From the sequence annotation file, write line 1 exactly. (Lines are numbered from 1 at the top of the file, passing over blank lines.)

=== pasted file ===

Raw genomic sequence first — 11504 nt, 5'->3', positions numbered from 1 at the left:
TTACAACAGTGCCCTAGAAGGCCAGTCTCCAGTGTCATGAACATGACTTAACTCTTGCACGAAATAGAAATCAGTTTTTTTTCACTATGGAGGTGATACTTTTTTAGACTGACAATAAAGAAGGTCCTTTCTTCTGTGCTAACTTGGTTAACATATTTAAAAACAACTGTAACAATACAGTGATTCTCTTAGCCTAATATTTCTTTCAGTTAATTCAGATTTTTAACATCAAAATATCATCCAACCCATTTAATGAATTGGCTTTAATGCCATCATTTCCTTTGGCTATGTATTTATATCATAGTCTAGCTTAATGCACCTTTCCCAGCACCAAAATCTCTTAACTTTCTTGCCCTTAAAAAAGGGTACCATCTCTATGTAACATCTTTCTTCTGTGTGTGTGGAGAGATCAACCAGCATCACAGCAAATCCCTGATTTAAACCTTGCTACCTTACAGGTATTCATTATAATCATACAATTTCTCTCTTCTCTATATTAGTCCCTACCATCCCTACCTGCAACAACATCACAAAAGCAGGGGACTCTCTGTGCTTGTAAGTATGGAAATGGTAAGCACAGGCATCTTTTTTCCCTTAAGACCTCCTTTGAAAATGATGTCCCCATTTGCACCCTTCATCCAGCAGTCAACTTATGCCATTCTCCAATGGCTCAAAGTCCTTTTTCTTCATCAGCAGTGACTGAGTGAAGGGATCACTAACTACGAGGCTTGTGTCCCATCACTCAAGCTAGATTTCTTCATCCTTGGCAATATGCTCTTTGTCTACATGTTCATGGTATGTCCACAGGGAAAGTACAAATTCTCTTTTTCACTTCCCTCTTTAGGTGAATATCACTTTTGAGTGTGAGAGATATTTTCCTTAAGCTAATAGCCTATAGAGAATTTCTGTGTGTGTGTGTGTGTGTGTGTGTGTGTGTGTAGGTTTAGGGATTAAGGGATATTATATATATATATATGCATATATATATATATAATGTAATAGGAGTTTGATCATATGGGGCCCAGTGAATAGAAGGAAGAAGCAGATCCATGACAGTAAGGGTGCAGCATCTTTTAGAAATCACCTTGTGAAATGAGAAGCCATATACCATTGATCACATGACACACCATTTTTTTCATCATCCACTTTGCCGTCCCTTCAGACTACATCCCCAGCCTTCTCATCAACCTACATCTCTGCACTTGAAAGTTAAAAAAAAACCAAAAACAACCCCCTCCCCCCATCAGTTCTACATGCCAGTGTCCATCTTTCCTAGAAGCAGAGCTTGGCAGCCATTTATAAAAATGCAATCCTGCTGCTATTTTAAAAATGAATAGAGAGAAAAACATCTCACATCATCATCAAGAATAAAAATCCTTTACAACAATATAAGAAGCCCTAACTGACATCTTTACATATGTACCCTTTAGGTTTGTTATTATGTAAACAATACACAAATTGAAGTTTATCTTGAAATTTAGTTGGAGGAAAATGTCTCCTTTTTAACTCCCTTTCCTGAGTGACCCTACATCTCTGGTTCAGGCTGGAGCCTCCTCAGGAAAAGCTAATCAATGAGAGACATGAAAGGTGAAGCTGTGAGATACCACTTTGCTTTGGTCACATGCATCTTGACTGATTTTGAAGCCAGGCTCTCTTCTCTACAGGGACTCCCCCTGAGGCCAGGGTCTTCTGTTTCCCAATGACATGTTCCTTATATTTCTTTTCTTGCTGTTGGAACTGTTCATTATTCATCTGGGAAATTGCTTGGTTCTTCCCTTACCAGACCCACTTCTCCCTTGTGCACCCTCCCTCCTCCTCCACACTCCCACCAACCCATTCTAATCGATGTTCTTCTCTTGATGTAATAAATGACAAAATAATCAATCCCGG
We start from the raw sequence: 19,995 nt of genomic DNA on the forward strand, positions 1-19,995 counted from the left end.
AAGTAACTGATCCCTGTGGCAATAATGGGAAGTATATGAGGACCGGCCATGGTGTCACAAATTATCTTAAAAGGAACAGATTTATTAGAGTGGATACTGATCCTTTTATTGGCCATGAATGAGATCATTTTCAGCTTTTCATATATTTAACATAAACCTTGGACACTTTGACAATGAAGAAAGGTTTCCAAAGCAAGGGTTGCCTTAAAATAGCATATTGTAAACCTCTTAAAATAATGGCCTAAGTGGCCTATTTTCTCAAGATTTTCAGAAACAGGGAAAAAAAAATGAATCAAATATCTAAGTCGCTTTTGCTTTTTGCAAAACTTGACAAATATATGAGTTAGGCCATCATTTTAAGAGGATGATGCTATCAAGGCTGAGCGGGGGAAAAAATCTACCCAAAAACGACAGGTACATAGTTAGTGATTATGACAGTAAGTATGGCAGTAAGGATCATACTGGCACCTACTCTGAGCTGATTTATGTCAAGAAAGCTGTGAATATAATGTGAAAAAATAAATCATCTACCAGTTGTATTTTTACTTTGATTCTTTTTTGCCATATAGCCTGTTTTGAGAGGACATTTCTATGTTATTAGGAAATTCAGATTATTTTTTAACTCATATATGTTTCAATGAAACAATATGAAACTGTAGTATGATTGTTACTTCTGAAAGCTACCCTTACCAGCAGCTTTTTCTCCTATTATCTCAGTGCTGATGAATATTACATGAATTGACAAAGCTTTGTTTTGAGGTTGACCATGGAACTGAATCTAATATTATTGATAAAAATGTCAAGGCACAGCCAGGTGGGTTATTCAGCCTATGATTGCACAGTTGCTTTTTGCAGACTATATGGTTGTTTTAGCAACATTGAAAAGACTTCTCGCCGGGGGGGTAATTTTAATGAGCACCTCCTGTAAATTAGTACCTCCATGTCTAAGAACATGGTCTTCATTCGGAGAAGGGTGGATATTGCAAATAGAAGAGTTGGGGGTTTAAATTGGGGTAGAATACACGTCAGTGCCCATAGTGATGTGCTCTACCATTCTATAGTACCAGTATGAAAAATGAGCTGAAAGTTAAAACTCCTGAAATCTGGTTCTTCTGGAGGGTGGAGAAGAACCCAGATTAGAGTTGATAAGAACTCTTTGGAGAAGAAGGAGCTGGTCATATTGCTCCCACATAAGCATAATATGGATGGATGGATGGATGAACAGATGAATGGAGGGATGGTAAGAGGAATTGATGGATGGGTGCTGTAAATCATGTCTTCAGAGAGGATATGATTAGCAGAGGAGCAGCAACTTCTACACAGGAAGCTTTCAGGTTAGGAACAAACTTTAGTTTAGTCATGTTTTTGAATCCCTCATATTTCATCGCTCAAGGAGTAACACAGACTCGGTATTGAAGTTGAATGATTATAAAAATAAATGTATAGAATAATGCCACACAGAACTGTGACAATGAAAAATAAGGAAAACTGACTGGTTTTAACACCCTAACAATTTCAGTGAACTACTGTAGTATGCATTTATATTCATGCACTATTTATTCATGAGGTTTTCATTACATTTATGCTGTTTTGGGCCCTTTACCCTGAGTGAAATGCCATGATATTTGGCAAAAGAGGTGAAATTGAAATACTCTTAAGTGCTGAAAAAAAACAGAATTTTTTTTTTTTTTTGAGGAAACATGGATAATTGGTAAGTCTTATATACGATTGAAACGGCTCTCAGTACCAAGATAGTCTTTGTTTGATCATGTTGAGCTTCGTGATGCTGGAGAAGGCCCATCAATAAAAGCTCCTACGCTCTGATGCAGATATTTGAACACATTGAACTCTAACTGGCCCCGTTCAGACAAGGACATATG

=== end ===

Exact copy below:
Raw genomic sequence first — 11504 nt, 5'->3', positions numbered from 1 at the left: